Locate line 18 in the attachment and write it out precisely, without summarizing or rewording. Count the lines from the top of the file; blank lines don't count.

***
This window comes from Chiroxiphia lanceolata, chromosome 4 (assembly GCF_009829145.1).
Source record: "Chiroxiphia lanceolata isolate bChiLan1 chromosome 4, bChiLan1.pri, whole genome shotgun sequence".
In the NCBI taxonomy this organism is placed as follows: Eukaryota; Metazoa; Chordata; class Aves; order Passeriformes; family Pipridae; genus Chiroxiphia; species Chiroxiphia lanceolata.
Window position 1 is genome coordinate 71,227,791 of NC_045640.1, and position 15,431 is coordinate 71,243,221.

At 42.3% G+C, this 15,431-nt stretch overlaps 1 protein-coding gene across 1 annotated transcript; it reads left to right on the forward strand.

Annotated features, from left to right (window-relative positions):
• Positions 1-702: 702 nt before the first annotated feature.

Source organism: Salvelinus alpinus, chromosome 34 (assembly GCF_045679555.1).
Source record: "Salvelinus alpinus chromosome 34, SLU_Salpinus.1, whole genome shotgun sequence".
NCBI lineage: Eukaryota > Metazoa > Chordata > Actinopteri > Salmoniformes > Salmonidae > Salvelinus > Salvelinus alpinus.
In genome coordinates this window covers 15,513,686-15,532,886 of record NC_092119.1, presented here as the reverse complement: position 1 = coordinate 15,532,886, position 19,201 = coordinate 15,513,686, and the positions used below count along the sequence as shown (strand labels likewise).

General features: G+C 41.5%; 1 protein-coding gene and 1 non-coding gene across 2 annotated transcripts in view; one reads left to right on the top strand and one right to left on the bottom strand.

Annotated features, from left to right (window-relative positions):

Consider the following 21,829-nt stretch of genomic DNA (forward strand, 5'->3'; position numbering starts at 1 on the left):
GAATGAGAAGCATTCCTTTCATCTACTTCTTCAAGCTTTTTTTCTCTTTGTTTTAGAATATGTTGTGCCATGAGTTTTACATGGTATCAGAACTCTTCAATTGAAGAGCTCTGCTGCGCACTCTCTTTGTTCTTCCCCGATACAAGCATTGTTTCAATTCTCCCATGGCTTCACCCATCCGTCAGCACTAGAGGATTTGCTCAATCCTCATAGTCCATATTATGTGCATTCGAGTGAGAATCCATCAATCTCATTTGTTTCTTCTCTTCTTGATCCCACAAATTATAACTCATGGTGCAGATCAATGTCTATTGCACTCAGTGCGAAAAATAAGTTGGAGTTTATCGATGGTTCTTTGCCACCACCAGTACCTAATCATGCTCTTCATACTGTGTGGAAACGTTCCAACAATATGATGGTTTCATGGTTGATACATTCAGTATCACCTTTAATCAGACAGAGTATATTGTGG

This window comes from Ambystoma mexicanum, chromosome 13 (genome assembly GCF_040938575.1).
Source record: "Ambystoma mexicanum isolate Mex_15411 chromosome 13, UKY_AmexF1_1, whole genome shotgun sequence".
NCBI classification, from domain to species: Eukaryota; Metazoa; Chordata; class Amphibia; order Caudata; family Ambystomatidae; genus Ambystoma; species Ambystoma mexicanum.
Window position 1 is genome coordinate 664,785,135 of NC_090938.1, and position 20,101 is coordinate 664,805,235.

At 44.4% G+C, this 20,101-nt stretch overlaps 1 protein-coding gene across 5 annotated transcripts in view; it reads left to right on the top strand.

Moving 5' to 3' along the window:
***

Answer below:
NCBI classification, from domain to species: Eukaryota; Metazoa; Chordata; class Amphibia; order Caudata; family Ambystomatidae; genus Ambystoma; species Ambystoma mexicanum.